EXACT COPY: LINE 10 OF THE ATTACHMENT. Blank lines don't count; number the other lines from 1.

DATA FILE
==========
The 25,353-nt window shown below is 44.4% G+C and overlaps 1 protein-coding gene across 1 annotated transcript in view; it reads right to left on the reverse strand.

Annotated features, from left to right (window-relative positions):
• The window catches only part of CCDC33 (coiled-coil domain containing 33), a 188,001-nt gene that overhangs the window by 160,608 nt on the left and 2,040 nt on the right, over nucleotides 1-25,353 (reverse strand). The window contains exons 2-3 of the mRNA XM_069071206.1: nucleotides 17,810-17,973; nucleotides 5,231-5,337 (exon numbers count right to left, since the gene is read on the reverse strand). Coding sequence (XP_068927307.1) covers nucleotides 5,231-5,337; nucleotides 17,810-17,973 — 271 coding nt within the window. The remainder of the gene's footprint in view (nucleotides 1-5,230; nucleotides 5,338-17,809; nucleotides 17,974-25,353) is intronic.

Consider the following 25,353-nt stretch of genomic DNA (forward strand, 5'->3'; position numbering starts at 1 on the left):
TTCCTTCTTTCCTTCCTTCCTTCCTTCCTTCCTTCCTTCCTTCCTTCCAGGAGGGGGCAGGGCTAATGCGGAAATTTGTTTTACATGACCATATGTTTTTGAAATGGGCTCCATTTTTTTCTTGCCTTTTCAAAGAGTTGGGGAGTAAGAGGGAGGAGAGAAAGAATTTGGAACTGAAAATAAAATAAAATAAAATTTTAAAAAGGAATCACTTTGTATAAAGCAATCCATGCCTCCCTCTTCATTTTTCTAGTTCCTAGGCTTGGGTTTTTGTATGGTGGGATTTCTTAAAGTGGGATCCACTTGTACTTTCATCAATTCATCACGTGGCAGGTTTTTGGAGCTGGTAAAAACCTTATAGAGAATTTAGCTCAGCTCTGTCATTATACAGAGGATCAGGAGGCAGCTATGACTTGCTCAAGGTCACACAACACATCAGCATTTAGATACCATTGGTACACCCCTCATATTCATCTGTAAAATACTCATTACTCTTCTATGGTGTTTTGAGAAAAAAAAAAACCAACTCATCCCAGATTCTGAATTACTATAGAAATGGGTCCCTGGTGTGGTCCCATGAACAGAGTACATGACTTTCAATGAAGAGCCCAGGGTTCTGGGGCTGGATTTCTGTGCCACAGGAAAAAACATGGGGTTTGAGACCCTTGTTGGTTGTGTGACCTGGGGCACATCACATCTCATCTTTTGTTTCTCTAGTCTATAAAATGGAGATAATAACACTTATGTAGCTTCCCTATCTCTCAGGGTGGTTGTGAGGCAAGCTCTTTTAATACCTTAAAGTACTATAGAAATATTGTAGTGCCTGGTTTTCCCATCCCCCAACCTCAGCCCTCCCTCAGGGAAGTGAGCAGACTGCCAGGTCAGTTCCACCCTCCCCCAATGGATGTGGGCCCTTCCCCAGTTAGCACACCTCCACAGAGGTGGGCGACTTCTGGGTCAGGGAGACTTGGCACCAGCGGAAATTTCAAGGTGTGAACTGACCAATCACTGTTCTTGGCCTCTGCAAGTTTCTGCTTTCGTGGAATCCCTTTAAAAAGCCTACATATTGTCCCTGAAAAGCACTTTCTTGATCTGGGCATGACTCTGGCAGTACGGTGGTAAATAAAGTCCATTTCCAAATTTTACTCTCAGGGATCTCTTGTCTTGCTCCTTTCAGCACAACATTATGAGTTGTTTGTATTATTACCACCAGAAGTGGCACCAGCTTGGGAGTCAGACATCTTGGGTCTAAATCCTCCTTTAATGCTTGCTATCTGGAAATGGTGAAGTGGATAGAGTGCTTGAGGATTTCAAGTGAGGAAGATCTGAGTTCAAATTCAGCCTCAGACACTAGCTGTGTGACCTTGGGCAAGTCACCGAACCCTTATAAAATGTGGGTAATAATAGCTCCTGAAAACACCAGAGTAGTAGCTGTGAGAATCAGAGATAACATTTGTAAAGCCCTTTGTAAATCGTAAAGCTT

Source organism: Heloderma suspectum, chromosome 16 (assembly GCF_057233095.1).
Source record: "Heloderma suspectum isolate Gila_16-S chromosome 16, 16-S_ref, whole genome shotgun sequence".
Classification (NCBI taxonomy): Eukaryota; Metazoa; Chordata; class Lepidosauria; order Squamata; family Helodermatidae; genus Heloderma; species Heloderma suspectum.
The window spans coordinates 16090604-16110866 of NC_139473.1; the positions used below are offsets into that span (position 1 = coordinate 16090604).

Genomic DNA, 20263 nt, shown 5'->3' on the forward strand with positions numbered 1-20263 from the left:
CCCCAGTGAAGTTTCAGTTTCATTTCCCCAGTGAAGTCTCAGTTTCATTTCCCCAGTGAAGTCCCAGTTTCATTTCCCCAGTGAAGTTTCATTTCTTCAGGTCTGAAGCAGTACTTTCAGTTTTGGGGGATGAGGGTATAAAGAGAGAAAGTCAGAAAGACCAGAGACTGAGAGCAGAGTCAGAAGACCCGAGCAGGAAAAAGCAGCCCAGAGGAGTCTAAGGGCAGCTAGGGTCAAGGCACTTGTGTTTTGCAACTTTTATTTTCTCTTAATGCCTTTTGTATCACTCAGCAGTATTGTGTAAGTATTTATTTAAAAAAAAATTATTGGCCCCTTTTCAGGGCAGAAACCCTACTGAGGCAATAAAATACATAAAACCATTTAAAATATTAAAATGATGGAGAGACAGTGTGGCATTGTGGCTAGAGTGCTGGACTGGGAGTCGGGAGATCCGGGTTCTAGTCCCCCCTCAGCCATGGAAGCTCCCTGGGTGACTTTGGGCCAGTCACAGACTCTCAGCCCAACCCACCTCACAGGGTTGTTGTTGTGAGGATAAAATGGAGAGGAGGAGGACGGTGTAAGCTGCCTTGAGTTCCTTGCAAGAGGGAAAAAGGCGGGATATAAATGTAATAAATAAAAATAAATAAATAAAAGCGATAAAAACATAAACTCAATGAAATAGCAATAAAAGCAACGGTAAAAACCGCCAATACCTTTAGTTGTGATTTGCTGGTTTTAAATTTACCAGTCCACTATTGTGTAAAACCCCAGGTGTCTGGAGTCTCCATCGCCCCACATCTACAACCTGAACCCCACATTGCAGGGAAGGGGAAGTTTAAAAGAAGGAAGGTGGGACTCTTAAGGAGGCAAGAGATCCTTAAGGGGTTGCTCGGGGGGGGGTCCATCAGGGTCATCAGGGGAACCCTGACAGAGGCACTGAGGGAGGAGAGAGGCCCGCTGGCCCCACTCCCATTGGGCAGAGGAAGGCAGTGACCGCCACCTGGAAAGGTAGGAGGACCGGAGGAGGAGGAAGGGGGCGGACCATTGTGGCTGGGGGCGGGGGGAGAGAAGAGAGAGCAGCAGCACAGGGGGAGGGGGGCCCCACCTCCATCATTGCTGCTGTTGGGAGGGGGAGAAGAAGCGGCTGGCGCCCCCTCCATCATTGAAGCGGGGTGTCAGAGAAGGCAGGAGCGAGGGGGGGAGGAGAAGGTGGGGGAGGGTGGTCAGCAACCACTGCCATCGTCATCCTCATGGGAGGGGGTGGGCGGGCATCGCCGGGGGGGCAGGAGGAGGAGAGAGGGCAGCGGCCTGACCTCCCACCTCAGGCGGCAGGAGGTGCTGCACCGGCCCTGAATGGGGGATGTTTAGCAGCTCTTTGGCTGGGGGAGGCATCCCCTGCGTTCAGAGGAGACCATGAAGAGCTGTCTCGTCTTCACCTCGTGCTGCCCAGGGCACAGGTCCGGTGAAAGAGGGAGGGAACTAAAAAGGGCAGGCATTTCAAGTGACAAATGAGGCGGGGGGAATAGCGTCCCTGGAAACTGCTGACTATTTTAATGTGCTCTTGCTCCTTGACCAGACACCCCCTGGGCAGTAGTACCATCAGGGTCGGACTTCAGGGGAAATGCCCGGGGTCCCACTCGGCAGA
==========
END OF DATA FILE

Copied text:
Genomic DNA, 20263 nt, shown 5'->3' on the forward strand with positions numbered 1-20263 from the left: